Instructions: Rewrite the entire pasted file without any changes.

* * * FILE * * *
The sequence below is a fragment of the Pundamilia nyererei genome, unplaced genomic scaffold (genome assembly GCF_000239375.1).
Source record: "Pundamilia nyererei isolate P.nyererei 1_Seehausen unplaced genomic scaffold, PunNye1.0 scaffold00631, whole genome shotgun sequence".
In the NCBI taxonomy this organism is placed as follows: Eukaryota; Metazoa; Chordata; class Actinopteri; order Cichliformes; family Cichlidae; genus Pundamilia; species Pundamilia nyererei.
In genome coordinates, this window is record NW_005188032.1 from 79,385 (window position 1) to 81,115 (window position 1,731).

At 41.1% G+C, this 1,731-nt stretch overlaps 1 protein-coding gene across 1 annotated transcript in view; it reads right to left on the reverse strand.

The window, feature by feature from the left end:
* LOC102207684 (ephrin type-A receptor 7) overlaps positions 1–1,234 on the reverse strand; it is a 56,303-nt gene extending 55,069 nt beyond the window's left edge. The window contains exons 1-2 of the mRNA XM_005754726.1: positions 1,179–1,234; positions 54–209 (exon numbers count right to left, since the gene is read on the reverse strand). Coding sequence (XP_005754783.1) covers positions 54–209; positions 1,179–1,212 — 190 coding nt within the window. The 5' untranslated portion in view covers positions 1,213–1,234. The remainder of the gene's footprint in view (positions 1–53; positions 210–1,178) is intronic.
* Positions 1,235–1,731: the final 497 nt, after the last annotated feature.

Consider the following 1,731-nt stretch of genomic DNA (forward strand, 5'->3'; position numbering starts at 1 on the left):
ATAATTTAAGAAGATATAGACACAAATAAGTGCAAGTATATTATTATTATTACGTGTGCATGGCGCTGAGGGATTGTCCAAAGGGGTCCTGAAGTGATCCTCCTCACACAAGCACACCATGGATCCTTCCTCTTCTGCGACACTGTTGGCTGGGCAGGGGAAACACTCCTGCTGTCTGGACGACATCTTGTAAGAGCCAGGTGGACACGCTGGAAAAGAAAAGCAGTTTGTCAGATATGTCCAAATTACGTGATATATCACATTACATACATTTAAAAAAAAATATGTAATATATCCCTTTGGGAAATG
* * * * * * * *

The sequence below is a fragment of the Pundamilia nyererei genome, unplaced genomic scaffold (genome assembly GCF_000239375.1).
Source record: "Pundamilia nyererei isolate P.nyererei 1_Seehausen unplaced genomic scaffold, PunNye1.0 scaffold00631, whole genome shotgun sequence".
In the NCBI taxonomy this organism is placed as follows: Eukaryota; Metazoa; Chordata; class Actinopteri; order Cichliformes; family Cichlidae; genus Pundamilia; species Pundamilia nyererei.
In genome coordinates, this window is record NW_005188032.1 from 79,385 (window position 1) to 81,115 (window position 1,731).

At 41.1% G+C, this 1,731-nt stretch overlaps 1 protein-coding gene across 1 annotated transcript in view; it reads right to left on the reverse strand.

The window, feature by feature from the left end:
* LOC102207684 (ephrin type-A receptor 7) overlaps positions 1–1,234 on the reverse strand; it is a 56,303-nt gene extending 55,069 nt beyond the window's left edge. The window contains exons 1-2 of the mRNA XM_005754726.1: positions 1,179–1,234; positions 54–209 (exon numbers count right to left, since the gene is read on the reverse strand). Coding sequence (XP_005754783.1) covers positions 54–209; positions 1,179–1,212 — 190 coding nt within the window. The 5' untranslated portion in view covers positions 1,213–1,234. The remainder of the gene's footprint in view (positions 1–53; positions 210–1,178) is intronic.
* Positions 1,235–1,731: the final 497 nt, after the last annotated feature.

Consider the following 1,731-nt stretch of genomic DNA (forward strand, 5'->3'; position numbering starts at 1 on the left):
ATAATTTAAGAAGATATAGACACAAATAAGTGCAAGTATATTATTATTATTACGTGTGCATGGCGCTGAGGGATTGTCCAAAGGGGTCCTGAAGTGATCCTCCTCACACAAGCACACCATGGATCCTTCCTCTTCTGCGACACTGTTGGCTGGGCAGGGGAAACACTCCTGCTGTCTGGACGACATCTTGTAAGAGCCAGGTGGACACGCTGGAAAAGAAAAGCAGTTTGTCAGATATGTCCAAATTACGTGATATATCACATTACATACATTTAAAAAAAAATATGTAATATATCCCTTTGGGAAATG